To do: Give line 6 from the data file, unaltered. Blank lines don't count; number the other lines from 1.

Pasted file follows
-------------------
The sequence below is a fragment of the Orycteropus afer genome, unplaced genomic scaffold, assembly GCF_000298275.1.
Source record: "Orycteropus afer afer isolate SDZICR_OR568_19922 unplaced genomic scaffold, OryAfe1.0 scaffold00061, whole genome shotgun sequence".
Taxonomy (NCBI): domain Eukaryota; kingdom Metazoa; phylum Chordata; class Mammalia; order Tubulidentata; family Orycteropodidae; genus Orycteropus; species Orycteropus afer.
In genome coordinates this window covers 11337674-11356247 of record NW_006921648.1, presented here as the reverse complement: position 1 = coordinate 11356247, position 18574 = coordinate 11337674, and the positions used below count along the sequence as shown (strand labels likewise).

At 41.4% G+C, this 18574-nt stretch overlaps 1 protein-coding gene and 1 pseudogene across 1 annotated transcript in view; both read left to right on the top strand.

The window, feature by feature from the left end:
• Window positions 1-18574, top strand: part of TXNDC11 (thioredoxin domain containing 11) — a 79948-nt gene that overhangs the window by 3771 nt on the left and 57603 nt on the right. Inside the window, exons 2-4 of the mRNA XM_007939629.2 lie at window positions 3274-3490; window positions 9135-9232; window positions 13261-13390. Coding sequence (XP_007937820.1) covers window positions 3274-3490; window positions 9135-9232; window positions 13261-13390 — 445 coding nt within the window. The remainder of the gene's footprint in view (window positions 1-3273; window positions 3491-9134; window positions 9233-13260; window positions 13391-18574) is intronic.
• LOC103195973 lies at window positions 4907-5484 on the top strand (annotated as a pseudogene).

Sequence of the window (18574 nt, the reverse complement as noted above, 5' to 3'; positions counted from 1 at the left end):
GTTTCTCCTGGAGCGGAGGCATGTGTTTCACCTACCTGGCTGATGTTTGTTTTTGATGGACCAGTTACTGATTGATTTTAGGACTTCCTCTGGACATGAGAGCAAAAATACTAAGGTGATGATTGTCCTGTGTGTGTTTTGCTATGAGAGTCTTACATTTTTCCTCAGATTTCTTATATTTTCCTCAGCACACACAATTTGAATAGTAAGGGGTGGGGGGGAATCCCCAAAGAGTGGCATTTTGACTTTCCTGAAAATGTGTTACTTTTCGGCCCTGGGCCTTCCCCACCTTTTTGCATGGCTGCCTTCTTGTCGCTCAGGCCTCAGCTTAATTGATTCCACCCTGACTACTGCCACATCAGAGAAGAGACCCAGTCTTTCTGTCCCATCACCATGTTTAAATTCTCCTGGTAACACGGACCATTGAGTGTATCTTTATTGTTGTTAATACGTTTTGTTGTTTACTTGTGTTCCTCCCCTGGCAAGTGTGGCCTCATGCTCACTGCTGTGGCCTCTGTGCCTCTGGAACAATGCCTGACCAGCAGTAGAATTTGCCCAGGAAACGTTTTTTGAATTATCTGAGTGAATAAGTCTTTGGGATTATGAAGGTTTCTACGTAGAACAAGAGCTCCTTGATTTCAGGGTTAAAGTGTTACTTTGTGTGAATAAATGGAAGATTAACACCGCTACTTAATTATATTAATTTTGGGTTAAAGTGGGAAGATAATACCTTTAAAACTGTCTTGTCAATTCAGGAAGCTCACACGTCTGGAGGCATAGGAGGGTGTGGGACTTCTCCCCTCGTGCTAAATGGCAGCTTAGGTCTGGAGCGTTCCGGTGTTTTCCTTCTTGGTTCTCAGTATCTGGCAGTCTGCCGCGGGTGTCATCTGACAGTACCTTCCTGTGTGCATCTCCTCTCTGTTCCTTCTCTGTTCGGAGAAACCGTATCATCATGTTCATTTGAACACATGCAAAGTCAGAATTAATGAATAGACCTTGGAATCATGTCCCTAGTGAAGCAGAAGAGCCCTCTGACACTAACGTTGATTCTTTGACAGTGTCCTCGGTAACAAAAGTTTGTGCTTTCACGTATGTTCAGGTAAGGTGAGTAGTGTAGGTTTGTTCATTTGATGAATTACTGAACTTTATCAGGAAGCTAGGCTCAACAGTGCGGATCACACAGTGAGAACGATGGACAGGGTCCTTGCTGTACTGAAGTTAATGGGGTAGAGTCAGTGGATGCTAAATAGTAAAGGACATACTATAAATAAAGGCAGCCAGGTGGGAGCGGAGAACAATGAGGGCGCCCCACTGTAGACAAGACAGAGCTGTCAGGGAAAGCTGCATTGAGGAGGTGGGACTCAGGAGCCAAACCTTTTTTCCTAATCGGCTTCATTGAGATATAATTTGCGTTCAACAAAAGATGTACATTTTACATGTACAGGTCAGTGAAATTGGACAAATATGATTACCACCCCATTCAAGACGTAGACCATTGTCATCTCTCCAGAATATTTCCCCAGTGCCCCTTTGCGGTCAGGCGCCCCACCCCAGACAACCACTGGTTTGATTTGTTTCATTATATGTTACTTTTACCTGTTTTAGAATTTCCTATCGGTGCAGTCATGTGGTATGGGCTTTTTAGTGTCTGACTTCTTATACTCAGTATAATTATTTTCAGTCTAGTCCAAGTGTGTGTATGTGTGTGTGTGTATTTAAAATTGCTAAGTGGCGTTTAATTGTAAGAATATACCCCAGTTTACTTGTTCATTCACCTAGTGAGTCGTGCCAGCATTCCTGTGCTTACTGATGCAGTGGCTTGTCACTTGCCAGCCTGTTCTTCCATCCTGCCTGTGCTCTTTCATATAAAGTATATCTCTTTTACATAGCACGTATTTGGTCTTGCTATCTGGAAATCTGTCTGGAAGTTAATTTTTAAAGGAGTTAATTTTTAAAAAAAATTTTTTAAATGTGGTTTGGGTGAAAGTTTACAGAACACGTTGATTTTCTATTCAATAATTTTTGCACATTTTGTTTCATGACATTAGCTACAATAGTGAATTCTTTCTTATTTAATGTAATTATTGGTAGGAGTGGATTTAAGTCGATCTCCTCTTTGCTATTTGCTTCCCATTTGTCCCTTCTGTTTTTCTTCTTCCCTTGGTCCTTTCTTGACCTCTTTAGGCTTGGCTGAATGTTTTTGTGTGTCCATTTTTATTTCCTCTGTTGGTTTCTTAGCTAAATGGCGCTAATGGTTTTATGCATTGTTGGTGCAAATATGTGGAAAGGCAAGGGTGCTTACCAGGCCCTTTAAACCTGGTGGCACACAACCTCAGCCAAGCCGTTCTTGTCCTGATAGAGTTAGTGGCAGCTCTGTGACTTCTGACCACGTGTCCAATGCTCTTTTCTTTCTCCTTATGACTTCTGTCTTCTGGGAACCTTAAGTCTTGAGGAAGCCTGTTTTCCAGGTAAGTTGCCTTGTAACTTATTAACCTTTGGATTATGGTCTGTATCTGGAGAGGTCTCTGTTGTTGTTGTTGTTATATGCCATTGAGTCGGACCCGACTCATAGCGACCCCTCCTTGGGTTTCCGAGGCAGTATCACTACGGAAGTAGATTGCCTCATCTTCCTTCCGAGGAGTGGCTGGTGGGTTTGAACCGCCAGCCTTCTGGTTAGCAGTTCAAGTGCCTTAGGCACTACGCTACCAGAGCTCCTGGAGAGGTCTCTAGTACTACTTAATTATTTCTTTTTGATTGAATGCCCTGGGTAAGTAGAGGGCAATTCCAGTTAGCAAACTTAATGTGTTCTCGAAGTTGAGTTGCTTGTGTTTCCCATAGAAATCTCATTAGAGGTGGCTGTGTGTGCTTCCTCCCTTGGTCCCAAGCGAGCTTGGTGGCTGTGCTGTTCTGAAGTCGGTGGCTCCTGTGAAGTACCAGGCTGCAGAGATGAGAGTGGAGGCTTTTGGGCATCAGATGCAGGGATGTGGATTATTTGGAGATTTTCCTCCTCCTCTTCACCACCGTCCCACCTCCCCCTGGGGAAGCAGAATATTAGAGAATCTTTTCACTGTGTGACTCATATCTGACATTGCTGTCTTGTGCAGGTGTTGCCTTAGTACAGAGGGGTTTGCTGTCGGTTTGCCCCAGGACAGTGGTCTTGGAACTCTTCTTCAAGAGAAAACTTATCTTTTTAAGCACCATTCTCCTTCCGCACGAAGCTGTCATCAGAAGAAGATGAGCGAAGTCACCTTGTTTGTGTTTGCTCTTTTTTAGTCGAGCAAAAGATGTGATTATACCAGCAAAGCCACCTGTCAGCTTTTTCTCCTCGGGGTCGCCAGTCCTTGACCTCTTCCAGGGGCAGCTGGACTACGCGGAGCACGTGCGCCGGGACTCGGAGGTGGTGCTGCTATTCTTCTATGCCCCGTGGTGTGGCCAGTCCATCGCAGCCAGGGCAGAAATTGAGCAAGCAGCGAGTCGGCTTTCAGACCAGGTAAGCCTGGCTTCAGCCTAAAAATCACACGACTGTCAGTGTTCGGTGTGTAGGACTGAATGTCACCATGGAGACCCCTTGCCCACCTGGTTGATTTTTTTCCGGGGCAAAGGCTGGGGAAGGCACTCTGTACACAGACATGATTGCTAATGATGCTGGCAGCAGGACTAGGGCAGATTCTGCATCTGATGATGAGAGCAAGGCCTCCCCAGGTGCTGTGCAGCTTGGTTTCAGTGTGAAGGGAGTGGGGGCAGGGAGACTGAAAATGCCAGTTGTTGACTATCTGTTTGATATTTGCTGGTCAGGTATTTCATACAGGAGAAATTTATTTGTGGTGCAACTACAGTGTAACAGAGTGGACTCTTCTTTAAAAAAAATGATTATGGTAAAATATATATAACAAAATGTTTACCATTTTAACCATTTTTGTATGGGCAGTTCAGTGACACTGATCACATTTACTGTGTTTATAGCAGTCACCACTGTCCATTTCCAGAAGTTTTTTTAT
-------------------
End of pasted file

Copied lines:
The window, feature by feature from the left end: